BY MIKE WILSON
SPECIAL TO THE MINTO EXPRESS
HARRISTON – A second public meeting was held on June 19 to discuss the possibility of community gardens becoming a reality within the Town of Minto by 2014.
Kelly Guthrie, an employee of the City of Guelph and an integral part of starting the community gardens projects in Guelph, was on hand to educate those in attendance on the start up process of such a project.
“There is much more to starting a community garden than picking a spot and putting a shovel in the ground,” said Guthrie.
She mentioned that before you think about putting the shovel in the ground, you need to sort out numerous logistical challenges.
“The City of Guelph said that it was a great idea, now go out and do these things,” said Guthrie. That included finding the people to form an oversight committee, people to work in the gardens, researching why a garden would be beneficial to the community, and making sure that you have the support of the community and council.
“And for some sites, you even have to figure out how to get water access as not all locations will have a readily available water source,” states Guthrie.
Once Guthrie got the project approved by council – on a “pilot” basis of two years – the matter of site selection was the major issue.
“There is much more to planting a garden than you would think,” she said. “Because of liability issues, you need to make sure that the soil is suitable for growing. Nobody wants anyone to get sick from contaminated soil.”
Once the sites were selected, they got to work on their gardens. What was pitched to city council as a food security project turned out to much more.
“We were told stories of how kids gained self-confidence from being a part of the garden, and how they now interact with people they otherwise would not have met if it weren’t for the garden,” stated Guthrie.
This is something that Heather Harvey is hoping will happen in Minto.
“This would be the first municipality in the county, outside of Guelph that would be participating in the program” said Harvey, who works for the Wellington-Dufferin-Guelph Public Health.
The group talked about who would be key players in the creation of a public garden – ranging from service clubs and churches to government agencies – and that a meeting should be set up in the very near future to form a “steering” committee.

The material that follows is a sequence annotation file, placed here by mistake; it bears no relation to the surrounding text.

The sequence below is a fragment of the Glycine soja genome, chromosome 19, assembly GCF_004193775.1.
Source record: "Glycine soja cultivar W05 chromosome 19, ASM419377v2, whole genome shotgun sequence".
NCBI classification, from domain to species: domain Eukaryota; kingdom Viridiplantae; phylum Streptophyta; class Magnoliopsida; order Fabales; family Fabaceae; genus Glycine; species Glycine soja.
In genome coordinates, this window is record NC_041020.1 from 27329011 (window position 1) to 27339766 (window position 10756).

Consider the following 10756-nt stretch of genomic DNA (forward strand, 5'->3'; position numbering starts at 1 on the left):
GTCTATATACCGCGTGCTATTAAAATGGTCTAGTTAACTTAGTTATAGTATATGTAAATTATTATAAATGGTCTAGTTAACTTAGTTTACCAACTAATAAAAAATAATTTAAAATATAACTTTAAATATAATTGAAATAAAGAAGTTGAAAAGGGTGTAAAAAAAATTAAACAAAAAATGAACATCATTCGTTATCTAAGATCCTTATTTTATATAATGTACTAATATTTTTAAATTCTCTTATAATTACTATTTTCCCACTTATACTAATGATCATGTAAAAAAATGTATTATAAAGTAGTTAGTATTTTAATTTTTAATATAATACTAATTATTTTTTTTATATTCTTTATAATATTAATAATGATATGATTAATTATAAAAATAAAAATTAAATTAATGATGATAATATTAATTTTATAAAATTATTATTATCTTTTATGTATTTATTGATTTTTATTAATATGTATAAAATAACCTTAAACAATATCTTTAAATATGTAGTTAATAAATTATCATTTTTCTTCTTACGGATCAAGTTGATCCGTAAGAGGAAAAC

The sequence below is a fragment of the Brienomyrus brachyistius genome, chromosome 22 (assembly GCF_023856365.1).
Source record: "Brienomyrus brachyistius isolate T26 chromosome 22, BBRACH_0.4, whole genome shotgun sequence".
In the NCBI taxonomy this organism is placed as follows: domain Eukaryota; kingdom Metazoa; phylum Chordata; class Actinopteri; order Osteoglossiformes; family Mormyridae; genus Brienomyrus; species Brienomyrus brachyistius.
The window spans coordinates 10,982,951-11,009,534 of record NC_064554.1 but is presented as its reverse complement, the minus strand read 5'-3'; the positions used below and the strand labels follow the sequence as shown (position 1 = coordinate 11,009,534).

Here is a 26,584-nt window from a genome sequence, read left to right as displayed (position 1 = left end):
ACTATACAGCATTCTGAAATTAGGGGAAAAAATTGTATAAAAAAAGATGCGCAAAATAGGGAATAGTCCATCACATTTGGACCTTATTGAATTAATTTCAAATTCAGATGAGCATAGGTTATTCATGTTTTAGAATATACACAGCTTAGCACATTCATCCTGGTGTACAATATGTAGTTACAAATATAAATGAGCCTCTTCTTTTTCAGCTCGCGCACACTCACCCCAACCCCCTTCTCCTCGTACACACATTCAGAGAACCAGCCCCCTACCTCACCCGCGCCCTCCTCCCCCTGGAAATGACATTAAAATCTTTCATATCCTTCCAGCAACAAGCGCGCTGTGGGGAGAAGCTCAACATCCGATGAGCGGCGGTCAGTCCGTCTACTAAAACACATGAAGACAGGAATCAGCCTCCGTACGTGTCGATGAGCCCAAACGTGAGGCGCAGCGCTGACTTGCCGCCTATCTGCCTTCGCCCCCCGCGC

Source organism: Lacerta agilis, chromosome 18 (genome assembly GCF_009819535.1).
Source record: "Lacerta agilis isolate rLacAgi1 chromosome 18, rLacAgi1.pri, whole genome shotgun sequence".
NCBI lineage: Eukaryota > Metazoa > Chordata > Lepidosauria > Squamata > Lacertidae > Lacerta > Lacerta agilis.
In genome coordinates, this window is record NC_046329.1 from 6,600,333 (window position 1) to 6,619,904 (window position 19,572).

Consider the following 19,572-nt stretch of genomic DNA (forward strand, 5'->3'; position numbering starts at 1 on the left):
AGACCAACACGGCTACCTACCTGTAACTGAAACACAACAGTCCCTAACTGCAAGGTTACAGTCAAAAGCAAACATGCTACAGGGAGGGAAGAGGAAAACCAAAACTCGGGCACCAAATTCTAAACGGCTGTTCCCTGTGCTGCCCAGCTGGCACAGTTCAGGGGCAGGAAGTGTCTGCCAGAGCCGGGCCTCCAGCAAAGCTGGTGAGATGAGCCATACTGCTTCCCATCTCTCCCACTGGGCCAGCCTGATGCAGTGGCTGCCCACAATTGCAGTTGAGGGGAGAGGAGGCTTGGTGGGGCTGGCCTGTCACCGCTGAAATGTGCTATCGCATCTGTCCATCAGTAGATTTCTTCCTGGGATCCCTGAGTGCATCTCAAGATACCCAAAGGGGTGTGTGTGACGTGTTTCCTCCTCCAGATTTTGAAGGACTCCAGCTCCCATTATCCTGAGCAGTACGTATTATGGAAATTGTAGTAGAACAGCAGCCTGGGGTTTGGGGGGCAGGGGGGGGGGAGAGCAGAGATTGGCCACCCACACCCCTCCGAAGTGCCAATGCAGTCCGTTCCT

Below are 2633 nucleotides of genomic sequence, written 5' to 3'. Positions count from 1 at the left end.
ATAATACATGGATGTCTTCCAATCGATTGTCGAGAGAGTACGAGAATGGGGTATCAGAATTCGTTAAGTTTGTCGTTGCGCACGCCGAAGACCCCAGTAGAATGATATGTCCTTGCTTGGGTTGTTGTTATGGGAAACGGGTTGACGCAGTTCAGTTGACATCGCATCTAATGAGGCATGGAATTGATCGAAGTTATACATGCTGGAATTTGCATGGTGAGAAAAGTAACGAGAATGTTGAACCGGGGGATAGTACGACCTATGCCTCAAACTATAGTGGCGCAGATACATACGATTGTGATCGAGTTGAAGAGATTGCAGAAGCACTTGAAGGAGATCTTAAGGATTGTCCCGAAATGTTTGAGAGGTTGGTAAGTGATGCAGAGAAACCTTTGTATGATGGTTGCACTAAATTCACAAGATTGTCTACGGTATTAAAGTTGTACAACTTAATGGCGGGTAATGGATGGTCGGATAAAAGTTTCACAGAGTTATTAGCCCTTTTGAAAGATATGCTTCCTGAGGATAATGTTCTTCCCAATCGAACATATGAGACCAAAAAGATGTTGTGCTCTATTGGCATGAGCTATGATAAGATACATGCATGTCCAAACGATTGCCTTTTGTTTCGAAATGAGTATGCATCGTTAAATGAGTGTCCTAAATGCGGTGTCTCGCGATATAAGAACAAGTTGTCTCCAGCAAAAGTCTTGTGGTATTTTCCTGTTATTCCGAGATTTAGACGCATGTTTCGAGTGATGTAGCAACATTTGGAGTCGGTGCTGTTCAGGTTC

It was also the impression of Mandy Jones, the interim business and economic development co-ordinator for the town of Minto, that the town would be a resource for the community garden, and not the facilitator.
“In my mind, the town would be there as a resource to help set up meetings, lead people in the right direction,” said Jones. “And not be the ones responsible for the gardens. I would think we would leave that up to the committee that is formed to oversee the garden.”
She also pointed out this would be very similar to what the town currently does for the farmers markets in Harriston and Palmerston – they support them, but leave it up to the committees to make the decisions on vendors and other such things.
The idea of having a garden ready by 2014 – ideally Jones would like to see one in each community in Minto – was brought up, and it was decided work would have to start now.
“In our experience, turning over the soil in the spring and planting did not produce good results,” said Guthrie. It was suggested that if everything was to be approved and a suitable site selected by fall, it would be best to turn over the soil and cover crop the site this year and start planting next spring.
That is a tall order as Guthrie said it was close to eight months before the City of Guelph approved their plan.
It was decided that the key players in the creation of a community garden should be brought together very soon to try and make the garden a reality for 2014.
If you are interested in getting involved in the community garden project, you can contact Mandy Jones at the town office by e-mail at email@example.com or by calling 519-338-2511.